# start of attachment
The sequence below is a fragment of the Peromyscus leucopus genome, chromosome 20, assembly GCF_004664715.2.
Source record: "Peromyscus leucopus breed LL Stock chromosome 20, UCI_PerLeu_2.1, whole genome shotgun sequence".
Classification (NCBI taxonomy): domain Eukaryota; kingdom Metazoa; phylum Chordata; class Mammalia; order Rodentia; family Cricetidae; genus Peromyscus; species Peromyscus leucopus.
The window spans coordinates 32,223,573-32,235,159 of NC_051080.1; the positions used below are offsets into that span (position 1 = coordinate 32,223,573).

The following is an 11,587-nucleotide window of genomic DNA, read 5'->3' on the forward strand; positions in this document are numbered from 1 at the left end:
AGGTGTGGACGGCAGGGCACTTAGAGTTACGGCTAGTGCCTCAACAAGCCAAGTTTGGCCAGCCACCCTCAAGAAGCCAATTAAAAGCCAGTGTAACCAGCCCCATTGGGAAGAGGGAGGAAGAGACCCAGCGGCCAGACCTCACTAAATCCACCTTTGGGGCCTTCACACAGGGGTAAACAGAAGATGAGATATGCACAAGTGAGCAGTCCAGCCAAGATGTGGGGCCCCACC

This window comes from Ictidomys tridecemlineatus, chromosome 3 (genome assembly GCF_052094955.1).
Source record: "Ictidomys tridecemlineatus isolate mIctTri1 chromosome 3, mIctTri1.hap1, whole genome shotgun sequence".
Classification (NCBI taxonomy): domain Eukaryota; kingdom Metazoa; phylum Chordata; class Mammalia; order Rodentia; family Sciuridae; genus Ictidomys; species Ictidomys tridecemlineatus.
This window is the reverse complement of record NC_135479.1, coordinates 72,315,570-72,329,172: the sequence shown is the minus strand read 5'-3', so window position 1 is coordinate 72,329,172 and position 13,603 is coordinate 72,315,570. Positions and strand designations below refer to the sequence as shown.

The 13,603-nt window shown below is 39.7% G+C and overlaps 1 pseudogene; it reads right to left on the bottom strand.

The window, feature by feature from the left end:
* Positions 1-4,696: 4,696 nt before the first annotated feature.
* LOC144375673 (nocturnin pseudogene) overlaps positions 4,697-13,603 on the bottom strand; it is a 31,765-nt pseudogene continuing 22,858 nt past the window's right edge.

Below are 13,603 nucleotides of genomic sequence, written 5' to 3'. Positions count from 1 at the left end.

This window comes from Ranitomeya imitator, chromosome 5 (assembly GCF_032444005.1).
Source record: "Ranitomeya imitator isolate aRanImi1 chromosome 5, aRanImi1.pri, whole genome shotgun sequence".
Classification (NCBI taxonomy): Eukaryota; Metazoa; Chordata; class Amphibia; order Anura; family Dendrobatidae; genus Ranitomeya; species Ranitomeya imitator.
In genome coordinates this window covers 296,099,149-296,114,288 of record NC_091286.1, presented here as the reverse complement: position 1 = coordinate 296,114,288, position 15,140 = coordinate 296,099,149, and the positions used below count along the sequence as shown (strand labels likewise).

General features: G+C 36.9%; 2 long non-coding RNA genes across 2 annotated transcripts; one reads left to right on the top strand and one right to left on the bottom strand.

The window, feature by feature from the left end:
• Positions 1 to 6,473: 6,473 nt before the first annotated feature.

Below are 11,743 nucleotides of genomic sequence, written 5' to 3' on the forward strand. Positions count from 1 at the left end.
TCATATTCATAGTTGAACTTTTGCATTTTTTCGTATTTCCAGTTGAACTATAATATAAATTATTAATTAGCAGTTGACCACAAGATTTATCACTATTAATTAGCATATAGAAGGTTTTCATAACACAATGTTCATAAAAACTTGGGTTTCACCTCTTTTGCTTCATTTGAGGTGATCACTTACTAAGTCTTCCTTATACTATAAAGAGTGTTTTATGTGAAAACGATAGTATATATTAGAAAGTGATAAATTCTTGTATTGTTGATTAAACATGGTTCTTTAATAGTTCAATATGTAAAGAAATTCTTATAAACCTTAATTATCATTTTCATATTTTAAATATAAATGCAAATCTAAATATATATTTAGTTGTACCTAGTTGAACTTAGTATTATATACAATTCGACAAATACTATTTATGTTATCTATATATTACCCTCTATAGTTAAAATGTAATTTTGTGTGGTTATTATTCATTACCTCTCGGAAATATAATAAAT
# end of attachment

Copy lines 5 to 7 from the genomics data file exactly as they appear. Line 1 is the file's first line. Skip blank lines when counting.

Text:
The following is an 11,587-nucleotide window of genomic DNA, read 5'->3' on the forward strand; positions in this document are numbered from 1 at the left end:
AGGTGTGGACGGCAGGGCACTTAGAGTTACGGCTAGTGCCTCAACAAGCCAAGTTTGGCCAGCCACCCTCAAGAAGCCAATTAAAAGCCAGTGTAACCAGCCCCATTGGGAAGAGGGAGGAAGAGACCCAGCGGCCAGACCTCACTAAATCCACCTTTGGGGCCTTCACACAGGGGTAAACAGAAGATGAGATATGCACAAGTGAGCAGTCCAGCCAAGATGTGGGGCCCCACC

This window comes from Ictidomys tridecemlineatus, chromosome 3 (genome assembly GCF_052094955.1).